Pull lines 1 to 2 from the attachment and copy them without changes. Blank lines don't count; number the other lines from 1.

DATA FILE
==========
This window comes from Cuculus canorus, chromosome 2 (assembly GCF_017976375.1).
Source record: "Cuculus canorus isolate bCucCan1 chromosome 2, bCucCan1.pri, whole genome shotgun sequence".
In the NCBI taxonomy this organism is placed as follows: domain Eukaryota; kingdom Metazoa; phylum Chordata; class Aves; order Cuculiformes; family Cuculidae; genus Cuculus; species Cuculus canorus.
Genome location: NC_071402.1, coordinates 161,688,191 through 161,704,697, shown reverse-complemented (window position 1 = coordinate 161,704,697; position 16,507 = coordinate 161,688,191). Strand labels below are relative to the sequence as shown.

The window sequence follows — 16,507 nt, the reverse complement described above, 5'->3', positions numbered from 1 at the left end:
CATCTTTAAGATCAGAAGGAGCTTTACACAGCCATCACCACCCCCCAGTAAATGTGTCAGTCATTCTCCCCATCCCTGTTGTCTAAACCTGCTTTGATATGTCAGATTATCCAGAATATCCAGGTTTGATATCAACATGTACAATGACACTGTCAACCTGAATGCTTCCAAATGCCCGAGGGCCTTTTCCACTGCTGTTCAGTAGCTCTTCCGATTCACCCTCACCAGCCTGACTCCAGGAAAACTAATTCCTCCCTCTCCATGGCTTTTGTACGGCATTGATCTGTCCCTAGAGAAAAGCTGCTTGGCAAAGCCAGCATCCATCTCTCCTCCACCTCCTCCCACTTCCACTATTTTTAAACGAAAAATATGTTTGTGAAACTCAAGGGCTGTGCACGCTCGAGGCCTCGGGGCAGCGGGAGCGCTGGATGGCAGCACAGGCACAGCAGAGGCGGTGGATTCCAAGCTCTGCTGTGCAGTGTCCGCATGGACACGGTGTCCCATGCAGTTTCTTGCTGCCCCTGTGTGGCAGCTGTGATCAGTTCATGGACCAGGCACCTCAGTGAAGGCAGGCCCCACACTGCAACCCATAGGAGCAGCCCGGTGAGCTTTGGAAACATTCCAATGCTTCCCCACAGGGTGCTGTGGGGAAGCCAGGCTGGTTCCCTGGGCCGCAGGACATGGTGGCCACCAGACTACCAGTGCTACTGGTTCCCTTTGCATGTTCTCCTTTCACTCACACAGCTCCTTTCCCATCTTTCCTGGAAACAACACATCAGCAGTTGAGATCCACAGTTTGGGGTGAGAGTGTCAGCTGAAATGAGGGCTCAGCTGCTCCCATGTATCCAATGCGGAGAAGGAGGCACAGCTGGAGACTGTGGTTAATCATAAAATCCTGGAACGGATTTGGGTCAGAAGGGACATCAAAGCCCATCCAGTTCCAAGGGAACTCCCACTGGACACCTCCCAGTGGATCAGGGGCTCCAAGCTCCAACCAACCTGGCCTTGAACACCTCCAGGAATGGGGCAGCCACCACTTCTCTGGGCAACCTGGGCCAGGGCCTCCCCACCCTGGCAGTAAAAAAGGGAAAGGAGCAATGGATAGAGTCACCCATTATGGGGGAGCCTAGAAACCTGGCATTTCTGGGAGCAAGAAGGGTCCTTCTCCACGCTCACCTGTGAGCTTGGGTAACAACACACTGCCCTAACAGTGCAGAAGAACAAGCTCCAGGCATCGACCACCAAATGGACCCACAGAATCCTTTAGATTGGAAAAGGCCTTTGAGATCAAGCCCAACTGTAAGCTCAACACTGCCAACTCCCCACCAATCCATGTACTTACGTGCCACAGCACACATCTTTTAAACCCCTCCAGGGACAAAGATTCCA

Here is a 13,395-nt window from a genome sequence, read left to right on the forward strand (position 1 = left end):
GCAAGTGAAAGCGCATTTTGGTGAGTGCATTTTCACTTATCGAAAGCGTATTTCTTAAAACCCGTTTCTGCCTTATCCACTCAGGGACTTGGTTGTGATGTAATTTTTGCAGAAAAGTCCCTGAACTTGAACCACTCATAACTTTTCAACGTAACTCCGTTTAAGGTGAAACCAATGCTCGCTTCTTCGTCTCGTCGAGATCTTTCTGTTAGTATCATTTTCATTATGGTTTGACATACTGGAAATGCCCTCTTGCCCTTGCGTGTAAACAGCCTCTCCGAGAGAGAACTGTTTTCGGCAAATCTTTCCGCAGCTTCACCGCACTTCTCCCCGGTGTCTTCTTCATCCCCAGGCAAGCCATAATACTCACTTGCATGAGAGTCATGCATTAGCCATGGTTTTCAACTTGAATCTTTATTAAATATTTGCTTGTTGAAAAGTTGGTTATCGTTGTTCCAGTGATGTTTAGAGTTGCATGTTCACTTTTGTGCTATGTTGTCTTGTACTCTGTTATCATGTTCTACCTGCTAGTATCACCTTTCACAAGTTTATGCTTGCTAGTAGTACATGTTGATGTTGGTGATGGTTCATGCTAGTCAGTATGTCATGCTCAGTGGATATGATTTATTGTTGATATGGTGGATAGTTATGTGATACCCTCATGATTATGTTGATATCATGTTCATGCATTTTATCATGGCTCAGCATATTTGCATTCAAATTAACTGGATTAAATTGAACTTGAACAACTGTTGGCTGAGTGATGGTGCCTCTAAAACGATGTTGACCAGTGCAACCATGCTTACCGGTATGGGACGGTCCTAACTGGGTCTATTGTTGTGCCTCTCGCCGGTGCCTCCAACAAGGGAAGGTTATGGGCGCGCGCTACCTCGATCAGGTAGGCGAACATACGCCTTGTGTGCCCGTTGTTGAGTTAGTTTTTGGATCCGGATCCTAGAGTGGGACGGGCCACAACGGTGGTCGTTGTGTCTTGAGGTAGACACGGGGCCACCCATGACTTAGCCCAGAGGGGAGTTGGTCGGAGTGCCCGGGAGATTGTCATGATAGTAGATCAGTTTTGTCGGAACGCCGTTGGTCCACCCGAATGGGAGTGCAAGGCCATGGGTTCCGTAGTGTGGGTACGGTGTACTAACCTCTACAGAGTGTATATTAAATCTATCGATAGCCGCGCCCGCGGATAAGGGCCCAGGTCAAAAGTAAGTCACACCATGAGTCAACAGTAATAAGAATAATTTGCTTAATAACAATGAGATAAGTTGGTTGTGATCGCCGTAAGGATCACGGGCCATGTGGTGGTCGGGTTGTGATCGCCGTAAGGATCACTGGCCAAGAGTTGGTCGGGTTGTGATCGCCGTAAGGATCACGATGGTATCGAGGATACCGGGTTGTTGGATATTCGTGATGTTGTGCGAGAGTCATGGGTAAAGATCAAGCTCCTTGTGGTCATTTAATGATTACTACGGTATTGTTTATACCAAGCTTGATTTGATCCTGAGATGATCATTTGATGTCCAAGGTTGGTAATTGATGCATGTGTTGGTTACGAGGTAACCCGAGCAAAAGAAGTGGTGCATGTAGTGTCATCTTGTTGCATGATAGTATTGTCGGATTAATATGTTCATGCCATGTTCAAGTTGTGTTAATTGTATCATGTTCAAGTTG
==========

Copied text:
This window comes from Cuculus canorus, chromosome 2 (assembly GCF_017976375.1).
Source record: "Cuculus canorus isolate bCucCan1 chromosome 2, bCucCan1.pri, whole genome shotgun sequence".